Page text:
- We have obtained reports of SQL Server outperforming HANA.
- We analyze the hardware specification differences that lie beneath SQL Server versus HANA.
Why are IT departments not noticing that HANA’s performance is so unimpressive versus dramatically less expensive databases?
This article was updated as of February 2021.
In the field reports of SQL Server’s performance versus HANA, several customers have been surprised that HANA does not seem to outperform SQL Server for performing similar tasks. But one item is often left out in the conversation in performance comparison, which is the hardware difference between what is provisioned for HANA versus what is normally equipped for other databases. SQL Server will normally have a slim or low-cost hardware provision. However, even with much less hardware, HANA is routinely reported to us as not outperforming SQL Server. You will learn the challenges in communicating the issues with HANA to IT decision-makers who frequently have trouble segmenting the different dimensions that result in various performance benchmarks.
Our References for This Article
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The Hardware Used by SQL Server Versus HANA
SAP has their customers purchase the most extensive possible hardware specs for HANA. It is impossible that SQL Server had anywhere near the same spec as the box that was used for HANA. It follows logically that HANA significantly underperforms its hardware specification. We addressed the inability (or lack of interest) by IT directors to account for the percentage of the performance boost for hardware as we covered in How Much is Hardware Responsible for S/4HANA’s Benefits?
Ahmed Azmi offers the following take on this topic.
“The only way to compare the performance of 2 DB systems is to run them both on the same hardware. If you run HANA and SQL Server on the exact same hardware, SQL Server will outperform HANA by a wide margin. Give me any database system and I can boost its performance by an order of magnitude simply by upgrading the hardware. If you spend a million dollars on memory and processor acceleration, you can make any database faster. It’s just a matter of throwing more hardware (money) at it.”
As for “in memory” type processing, Microsoft added this to SQL Server back in 2016, as shown in the graphic below.
What is HANA?
HANA is two things, and a third thing that is an emergent property of the first two things:
Item #1: Hardware
HANA always involves new hardware and a much bigger hardware footprint than what preceded it, using both high-end RAM and SSDs to push out any spinning disks.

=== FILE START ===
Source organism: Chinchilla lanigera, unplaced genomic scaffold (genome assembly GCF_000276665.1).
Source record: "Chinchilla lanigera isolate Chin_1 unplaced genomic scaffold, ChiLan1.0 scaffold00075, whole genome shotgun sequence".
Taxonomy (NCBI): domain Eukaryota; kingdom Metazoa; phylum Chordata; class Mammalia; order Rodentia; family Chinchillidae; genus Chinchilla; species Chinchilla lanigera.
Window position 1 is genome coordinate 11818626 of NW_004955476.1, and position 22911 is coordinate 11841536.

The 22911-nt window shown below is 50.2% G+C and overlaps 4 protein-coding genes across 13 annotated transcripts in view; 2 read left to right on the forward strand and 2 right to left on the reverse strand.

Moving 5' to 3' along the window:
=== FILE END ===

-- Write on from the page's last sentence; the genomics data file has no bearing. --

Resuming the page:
Item #2: Software
This is a database designed with a column-oriented data table store customized for reading access (i.e., for analytics). There is a lot of false information proposed by SAP, and at one point, SAP claimed the entire database was column-oriented, but HANA is a combination of column and row store.
Item #3: Hardware & Software Interaction
The interaction between the column-oriented data and the memory. This is a well-known feature of the interaction between memory and data stored in columns, which we cover in the article How HANA is Such a Fast Database (For Analytics).
But a major issue, which should be obvious, is that SAP is a software company and makes none of the hardware that HANA uses. However, SAP routinely takes credit for performance increases that don’t have anything to do with SAP’s software. And they have nothing to do with the work or innovation of any other database vendor either.
SAP is the most aggressive in combining the hardware improvement story with the changed software (the database) and allocating all of the credit to SAP or the software vendor.
Yes, Adding More Expensive Hardware Increases Performance
Also, this is not to say that any system or database placed onto more expensive hardware will not improve in speed.
That is always the case.
And here arises the problem in differentiating just what the hardware “bump” is doing versus the overall HANA “bump.” HANA is a combination of hardware (RAM and SSD replacing spinning disks) with a column-oriented table design.
Our Interaction with HANA’s Performance
Recently we received the following message on HANA performance from someone with first-hand experience with HANA.
I rather like HANA. We migrated from Oracle to HANA… and I like it very much, although I think it would be so much better on different hardware than what we have.
There was particular hardware that was purchased that our contact would have preferred to be from another vendor. We won’t get into the hardware as that would be a different article.
Our contact when on to laud HANA’s performance for planning runs. The software that was residing on HANA, in this case, was supply chain planning software. And our contact reported a 30 to 50% improvement in planning runtimes.